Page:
From Obscurity to Infamy: Sidr

Sort of. The hurricane that the press ignored until it was impossible to ignore is now listed on Time’s Top Ten Natural Disasters of 2007.


I don’t like the sound of that at all: “Top Ten Natural Disasters.” Maybe I’m used to “top ten” being good things. Maybe that’s just me.

Packing winds of over 100 mph, the storm took out power lines and trees, and pulverized mud and thatch homes. The death toll was over 1,000, with more than half a million people forced to flee their homes. But by Bangladesh’s sad standards, Sidr was nothing — a cyclone in 1991 killed an astounding 140,000 people.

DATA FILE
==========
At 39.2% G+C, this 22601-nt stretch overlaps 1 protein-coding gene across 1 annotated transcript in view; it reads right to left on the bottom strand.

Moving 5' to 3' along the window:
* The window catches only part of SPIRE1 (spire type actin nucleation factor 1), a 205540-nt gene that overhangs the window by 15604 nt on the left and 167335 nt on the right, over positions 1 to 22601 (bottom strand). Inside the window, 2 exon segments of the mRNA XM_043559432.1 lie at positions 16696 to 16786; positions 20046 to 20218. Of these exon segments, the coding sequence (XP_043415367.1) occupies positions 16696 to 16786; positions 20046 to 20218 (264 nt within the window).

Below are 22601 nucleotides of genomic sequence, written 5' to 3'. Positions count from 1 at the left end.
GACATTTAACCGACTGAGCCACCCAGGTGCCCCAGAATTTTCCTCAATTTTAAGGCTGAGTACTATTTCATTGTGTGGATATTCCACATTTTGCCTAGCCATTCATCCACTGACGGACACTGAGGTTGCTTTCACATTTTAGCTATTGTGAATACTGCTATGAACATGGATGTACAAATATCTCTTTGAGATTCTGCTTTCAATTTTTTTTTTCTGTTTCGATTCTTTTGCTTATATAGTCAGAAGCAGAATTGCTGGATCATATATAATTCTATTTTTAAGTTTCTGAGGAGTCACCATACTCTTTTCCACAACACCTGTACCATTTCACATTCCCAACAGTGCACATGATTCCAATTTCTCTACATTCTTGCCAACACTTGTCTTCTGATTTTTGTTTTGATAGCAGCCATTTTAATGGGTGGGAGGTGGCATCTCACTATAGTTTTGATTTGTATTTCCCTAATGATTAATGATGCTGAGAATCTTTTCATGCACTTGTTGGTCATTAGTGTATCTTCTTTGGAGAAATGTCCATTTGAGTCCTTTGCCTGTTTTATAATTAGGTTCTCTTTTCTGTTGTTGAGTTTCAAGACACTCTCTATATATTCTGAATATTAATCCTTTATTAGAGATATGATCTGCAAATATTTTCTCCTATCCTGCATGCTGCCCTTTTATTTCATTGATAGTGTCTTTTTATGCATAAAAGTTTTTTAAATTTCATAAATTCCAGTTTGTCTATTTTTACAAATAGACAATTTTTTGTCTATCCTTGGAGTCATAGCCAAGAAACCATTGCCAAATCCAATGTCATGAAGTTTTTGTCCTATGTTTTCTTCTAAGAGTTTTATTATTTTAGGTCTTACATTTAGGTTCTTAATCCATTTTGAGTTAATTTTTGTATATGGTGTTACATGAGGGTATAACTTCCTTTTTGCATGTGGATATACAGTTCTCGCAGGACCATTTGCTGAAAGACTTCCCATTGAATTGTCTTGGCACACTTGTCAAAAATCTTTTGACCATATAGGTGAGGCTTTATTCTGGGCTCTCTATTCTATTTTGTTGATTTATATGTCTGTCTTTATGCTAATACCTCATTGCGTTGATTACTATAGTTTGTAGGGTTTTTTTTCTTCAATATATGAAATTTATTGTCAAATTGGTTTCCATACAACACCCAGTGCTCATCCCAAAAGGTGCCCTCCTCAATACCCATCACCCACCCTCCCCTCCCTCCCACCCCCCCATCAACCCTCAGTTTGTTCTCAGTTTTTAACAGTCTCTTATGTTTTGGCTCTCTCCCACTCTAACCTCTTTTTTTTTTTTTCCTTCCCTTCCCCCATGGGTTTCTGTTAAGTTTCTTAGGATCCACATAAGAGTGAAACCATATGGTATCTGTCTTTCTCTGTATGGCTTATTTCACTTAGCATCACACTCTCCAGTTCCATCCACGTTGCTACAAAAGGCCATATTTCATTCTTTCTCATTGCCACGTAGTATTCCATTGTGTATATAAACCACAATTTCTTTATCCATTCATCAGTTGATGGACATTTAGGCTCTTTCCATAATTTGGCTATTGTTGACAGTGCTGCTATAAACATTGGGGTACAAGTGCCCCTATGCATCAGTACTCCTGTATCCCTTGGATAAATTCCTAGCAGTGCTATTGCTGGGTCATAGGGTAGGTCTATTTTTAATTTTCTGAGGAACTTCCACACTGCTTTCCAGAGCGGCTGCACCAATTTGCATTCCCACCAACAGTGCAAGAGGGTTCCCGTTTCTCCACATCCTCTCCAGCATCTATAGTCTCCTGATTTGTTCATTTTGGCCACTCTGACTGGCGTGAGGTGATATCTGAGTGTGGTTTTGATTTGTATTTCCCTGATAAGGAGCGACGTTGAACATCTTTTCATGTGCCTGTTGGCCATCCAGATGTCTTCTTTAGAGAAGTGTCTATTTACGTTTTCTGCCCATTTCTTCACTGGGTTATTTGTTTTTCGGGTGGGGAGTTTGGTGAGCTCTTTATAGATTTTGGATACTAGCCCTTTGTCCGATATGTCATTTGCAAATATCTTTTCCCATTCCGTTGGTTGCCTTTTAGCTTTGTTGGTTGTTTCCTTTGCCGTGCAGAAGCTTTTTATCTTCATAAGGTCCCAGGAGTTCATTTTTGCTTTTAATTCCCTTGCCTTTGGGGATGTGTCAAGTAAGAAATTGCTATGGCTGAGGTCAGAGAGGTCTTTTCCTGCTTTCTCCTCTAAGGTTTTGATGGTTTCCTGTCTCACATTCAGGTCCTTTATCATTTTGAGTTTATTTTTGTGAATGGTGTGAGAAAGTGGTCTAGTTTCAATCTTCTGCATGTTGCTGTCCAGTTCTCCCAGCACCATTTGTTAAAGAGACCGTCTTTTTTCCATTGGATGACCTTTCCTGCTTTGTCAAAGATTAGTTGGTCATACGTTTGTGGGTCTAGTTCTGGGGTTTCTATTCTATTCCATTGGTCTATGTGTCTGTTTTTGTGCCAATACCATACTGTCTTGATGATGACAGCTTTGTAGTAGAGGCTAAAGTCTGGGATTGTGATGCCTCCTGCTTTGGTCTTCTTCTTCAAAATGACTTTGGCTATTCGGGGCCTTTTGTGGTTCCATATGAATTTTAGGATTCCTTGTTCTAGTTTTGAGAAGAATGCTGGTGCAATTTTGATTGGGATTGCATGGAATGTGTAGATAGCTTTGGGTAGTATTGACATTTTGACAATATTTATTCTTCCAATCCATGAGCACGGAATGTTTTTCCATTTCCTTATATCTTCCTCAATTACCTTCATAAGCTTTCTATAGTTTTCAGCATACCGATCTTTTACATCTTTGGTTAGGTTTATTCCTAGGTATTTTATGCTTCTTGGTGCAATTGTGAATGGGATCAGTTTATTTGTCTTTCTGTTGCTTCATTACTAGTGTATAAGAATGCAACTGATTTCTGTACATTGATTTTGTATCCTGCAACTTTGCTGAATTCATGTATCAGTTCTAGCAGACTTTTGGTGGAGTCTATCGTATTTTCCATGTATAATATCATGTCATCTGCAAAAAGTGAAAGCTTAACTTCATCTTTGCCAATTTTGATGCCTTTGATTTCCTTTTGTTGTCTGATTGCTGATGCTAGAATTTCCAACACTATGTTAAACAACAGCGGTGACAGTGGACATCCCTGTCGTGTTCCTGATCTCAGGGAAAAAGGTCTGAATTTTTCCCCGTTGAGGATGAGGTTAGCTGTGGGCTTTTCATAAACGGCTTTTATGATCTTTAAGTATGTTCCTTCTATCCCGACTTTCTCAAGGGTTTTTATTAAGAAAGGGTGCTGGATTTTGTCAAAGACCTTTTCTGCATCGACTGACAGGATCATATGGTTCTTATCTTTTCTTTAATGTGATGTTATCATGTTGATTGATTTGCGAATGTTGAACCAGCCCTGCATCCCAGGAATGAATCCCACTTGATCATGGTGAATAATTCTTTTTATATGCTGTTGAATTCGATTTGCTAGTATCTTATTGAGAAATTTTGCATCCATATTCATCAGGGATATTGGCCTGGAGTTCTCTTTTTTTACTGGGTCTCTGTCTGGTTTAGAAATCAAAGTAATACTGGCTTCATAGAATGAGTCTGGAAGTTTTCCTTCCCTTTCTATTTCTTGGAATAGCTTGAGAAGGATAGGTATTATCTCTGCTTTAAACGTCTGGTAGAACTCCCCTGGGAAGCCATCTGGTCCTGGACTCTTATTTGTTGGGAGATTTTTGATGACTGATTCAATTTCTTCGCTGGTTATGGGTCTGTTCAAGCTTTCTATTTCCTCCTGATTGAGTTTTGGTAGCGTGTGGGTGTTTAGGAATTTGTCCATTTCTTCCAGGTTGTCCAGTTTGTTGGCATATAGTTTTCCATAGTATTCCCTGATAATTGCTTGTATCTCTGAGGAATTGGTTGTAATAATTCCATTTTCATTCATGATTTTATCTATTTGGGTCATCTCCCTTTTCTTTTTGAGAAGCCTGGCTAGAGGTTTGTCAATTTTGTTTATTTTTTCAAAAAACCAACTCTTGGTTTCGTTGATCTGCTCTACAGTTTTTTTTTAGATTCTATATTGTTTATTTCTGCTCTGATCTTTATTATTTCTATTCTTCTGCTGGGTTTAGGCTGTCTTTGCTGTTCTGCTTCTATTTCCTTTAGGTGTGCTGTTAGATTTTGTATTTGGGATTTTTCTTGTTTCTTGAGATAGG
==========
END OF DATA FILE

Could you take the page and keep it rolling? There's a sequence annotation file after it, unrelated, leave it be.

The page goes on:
Are they showing regrets? Suggesting that we should wait until Bangladesh gets a real cyclone?

Of all of the “top ten” natural disasters, only number 8 is NOT a the kind of disaster that we expect to see in increasing frequency and severity as a consequence of global warming. (Number 8is an earthquake).

So, really the top ten are two: A bad earthquake and a few decades of Global Warming Deniers.

Comments

  1. #1 Dave Briggs
    December 10, 2007

    I saw Al Gore receiving his Noble Prize this morning on TV. I was channel surfing at the time but stopped immediately. I sort of had a felling I better watch because hopefully this could be some sort of turn around point! I understand what you are saying about having an affinity with a happy top 10 list. Maybe if everyone keeps their shoulders to the wheel Time will end up doing a top 10 Solutions List!
    Dave Briggs :~)